In this gritty film noir, cynical ex-RAF flyer Morgan, bored with civilian life, joins a break-in gang led by Narcy. On his first job, the getaway car crashes after killing a policeman. ... See full summary »
Trace discovers the body of his brother Jerry and confronts Mr. Sutton, the crook responsible for his brother's death. In self-defense, Trace shoots Mr. Sutton. Sutton sends his henchmen to... See full summary »
Mrs. Evie Teale is struggling to stay alive while raising her two children alone on a remote homestead. Conn Conagher is a honest, hardworking cowboy. Their lives are intertwined as they ... See full summary »
Dr. Molnac and his musical troupe; Beggs, the manager; Mitzi Martos, a singer; Mitzi's agent Pauline; society scion Barry Saunders and his "keeper" Oliver Goodwin, are en route to Santa ... See full summary »
The residents of a British village during WWII welcome a platoon of soldiers who are to be billeted with them. The trusting residents then discover that the soldiers are Germans who proceed to hold the village captive. Written by
Steve Crook <email@example.com>
Debuted in the UK December 7, 1942, exactly one year following the Japanese bombing of Pearl Harbor. See more »
The telegram is addressed to Mrs Frazer - with a Z, but the character is listed as Fraser - with an S. Also in the churchyard after Major Hammond shoots the vicar, a memorial plaque for the fallen in the 1914-18 war lists Maj I G K Fraser also with an S, presumably a relative. In a small village like Bramley End the village shopkeeper, Mrs Collins, would have known the correct spelling. See more »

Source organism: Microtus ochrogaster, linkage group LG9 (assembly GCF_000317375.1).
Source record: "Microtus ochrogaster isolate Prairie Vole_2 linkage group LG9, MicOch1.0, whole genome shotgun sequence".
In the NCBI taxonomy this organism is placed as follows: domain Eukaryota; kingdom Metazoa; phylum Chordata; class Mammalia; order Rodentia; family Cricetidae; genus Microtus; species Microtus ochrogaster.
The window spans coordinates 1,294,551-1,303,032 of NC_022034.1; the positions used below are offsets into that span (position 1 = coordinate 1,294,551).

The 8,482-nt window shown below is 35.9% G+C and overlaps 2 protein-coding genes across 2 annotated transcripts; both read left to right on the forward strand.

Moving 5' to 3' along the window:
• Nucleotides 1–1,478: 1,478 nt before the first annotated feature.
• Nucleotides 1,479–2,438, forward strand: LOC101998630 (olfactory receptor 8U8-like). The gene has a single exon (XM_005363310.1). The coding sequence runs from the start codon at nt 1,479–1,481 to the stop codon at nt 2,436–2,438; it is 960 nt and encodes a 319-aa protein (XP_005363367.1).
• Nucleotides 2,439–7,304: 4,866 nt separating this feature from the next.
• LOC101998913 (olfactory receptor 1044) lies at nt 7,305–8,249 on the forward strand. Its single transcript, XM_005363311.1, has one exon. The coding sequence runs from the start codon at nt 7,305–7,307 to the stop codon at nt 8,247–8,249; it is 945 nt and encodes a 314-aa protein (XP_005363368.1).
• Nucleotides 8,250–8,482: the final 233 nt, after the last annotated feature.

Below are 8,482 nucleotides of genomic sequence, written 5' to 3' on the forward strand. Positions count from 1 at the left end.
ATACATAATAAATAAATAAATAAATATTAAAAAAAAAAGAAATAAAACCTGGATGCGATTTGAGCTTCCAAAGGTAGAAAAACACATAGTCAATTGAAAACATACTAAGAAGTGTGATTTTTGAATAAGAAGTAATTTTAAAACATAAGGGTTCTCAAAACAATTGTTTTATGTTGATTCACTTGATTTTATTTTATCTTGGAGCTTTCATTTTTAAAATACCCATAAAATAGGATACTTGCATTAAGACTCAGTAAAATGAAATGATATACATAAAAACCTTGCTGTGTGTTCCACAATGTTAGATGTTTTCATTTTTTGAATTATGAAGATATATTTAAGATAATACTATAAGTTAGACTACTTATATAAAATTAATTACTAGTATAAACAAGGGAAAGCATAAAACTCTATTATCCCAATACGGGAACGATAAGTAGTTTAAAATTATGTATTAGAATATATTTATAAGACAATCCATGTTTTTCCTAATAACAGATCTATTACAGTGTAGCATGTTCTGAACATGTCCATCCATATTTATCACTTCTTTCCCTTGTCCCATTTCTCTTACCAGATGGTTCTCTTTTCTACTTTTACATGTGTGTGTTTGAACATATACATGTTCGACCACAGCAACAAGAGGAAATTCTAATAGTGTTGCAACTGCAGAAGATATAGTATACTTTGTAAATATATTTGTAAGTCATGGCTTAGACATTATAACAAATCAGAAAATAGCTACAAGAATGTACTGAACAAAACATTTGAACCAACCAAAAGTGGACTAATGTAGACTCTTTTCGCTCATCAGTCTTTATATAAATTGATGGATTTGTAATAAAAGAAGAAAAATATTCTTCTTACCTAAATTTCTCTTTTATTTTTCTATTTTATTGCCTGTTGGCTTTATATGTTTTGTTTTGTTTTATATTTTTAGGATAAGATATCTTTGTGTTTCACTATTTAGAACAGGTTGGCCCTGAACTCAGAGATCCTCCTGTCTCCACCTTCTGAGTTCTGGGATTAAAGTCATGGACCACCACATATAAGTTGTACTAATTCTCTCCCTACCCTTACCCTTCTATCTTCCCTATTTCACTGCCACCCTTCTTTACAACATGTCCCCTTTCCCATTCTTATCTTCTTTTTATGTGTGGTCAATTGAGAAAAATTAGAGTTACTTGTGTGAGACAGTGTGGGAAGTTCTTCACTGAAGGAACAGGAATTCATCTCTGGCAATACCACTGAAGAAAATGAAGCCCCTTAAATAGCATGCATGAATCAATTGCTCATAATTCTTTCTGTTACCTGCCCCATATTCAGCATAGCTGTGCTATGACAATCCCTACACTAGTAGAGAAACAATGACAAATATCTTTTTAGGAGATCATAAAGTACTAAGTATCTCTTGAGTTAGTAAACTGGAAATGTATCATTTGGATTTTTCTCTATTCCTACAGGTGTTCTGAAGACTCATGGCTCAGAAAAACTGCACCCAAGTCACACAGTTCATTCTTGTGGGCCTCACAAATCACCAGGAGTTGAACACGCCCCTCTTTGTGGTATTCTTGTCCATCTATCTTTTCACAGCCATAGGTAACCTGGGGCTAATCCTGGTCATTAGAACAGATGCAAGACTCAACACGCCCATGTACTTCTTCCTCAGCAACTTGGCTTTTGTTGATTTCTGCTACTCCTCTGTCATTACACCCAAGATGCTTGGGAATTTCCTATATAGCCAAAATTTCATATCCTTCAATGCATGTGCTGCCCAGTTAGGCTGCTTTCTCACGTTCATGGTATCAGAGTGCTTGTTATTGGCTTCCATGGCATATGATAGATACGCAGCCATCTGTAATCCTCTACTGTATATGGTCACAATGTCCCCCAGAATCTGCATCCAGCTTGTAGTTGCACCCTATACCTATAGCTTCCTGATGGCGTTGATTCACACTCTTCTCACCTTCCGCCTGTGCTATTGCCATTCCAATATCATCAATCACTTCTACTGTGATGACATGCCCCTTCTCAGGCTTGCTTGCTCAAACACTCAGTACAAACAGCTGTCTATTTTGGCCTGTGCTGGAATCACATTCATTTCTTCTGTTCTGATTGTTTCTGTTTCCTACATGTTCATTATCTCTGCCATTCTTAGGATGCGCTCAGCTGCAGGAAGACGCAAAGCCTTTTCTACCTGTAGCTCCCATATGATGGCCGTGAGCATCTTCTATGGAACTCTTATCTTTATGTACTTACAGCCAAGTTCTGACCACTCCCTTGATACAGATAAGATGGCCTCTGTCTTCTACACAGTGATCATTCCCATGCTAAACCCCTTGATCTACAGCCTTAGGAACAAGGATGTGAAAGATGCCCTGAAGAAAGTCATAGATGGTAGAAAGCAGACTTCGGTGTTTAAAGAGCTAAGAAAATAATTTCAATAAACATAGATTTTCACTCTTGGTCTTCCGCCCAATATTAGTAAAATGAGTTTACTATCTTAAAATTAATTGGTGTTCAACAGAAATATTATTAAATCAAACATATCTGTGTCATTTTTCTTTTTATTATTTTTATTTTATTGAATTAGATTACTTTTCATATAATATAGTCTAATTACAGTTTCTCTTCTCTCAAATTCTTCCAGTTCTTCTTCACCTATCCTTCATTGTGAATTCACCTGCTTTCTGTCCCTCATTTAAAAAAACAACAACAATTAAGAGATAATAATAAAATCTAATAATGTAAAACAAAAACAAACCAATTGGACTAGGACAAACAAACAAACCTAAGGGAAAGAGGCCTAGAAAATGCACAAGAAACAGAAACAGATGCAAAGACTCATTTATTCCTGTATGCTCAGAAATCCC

Now I am a sucker for "what if" stories, and what better to have Germans occupying an English village during the war.
What we have in this gem of a film is a great story, we see the villagers pull together and overcome the foe in heroic fashion. We are not spared the horrors of war, I think particularly of the scene when the telephone operator having summoned the courage to kill her German captor is killed trying to contact someone for help, you don't see anything but because of that it is all the more powerful. You are on the edge of your seat hoping the eggs with the message on will get through. We see a lady driving in her car, singing to herself, we then cut to the home guard being mown down on the road, their bodies cleared just as the woman drives round the corner. The two scenes together make for a powerful contrast. Bloody good stuff.
The pace continues through the film at such a rate that you do find yourself on the edge of the seat, the acting is great, though some may find the clipped English accent a little annoying, I liked the fact that there are a number of different accents from cockney to Yorkshire all making the "in it together" message more powerful. When the villagers start to fight back we get to see some hero's, none more so than the lady at the manor house who to save the children throws herself onto a grenade, I remember seeing this scene for the first time and being very moved by it, and every time I watch it again it has the same effect.
As a piece of propaganda it must have worked like a dream as a film it is well made and acted, what more could you want. Even more impressive is that it has aged very little.
15 of 16 people found this review helpful.
Was this review helpful to you?